The Internet's been blowing up over the news that the Voyager 1 spacecraft was the first man-made object to leave our solar system, except that it's not true. NASA and the JPL have announced that, though they're aware of the paper that everyone's talking about, they're not buying it. The official Voyager team says that although it's on the outer edges, Voyager 1 hasn't yet broken out into interstellar space. So calm down. It hasn't happened yet -- but it will eventually.

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  7. Protoplanet Vesta Is Always Reapplying Its Celestial Makeup

    Many of us will be donning a fresh layer of  makeup and fake blood for this evening's many Halloween parties, but we're not the only ones in the solar system doing so. Vesta, which is either a giant asteroid or the beginnings of a planet that never quite made good on its potential, depending on who you ask, is continually updating its appearance. New data from NASA's Dawn mission shows that Vesta isn't affected by certain forms of cosmic weathering, and, in a way, manages to stay forever young, complicating efforts to gather information about the asteroid's history.

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  8. Pluto Strikes Back: Moons, Possible Rings of Former Planet Could Damage NASA Probe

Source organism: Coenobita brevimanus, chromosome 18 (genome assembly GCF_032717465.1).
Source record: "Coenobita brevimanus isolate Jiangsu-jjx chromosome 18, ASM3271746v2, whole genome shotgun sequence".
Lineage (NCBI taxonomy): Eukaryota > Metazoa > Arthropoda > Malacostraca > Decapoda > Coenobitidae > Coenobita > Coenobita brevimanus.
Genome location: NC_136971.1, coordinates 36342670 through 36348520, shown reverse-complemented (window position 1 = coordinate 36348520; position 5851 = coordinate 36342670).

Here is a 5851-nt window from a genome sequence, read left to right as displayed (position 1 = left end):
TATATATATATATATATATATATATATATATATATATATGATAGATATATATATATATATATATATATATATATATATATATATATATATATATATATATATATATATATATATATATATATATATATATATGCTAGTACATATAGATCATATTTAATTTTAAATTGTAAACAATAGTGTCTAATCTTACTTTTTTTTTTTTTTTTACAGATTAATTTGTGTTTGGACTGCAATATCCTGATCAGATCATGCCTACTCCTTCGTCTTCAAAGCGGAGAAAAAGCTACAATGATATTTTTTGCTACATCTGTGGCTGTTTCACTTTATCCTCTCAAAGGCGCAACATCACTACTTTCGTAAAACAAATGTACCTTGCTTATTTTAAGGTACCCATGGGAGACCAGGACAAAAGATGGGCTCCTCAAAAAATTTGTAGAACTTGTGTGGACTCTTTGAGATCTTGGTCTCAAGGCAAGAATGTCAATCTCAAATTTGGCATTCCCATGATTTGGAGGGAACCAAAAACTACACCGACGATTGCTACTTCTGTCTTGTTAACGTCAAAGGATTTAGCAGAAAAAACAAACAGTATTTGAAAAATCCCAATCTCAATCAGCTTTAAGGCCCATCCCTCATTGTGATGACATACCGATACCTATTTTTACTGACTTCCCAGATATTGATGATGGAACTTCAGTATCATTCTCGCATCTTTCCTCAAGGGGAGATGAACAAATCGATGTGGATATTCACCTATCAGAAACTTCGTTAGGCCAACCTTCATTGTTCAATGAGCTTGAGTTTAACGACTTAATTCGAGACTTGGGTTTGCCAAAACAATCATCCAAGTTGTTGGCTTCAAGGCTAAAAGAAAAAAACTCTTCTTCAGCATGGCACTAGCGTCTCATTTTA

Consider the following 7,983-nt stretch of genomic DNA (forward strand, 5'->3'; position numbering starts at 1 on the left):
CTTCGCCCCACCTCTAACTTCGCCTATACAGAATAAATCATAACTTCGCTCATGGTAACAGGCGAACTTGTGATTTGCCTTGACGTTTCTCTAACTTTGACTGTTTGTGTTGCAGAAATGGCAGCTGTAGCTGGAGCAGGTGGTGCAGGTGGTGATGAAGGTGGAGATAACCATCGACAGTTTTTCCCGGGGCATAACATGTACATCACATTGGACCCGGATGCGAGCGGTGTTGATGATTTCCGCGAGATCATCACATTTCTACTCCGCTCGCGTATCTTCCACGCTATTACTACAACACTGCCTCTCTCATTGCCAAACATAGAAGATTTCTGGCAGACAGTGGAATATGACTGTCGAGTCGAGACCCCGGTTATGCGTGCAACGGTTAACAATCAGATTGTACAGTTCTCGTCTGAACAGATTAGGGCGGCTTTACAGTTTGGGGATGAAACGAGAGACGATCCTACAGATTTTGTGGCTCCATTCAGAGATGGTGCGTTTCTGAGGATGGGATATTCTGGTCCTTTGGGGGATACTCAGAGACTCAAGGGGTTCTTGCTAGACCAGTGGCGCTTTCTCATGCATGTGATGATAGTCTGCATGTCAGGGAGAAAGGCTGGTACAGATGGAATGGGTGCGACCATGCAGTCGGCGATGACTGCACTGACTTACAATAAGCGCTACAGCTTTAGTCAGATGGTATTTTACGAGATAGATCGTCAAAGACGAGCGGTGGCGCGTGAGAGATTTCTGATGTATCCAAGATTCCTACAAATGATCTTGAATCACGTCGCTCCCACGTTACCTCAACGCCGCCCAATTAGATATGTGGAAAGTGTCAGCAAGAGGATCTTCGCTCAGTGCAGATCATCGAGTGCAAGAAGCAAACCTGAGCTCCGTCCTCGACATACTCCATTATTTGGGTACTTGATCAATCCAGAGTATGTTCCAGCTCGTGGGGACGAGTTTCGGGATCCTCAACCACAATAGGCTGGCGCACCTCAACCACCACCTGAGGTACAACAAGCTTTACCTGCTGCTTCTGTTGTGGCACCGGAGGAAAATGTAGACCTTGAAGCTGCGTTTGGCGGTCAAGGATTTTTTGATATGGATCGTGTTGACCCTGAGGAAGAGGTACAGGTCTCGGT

It's been more than six years since Pluto was demoted from its once vaunted status as the ninth planet in our solar system to one of more than 40 dwarf planets. While it is, yes, scientifically accurate, the decision has never set well with plenty of folks, yours truly included. The former ninth planet didn't have a chance to defend itself from NASA's slings and arrows during the review process, but it might get a chance at a little vengeance in a couple of years, watching its moons -- and even the rings it might have -- bang around NASA's New Horizons Probe on its way out of the solar system.

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  9. Water On Moon’s Surface Created By Solar Winds, Could Suggest Water Present On Asteroids

    Researchers from the University of Tennessee have found proof for the theory that water present on the surface of the Moon is the product of solar winds. This work not only shows that other teams have been on the right track, but suggests that large, planet like bodies such as asteroids could also house water created by the same process, in which solar winds carry charged hydrogen particles millions of miles to bond with oxygen particles, producing water molecules in unexpected places.

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  10. The Sweden Solar System

    At first, I thought this was yet another Wikipedia defacement and some kind of Swedenophile had changed around the page on Sweden to make it the center of celestial neighborhood. Thankfully I was wrong, and what you're looking at is the world's largest scale model of the solar system. Starting with the sun, as represented by Ericson Globe building in Stockholm, the 1:20 million scale model spans the entire length of the country.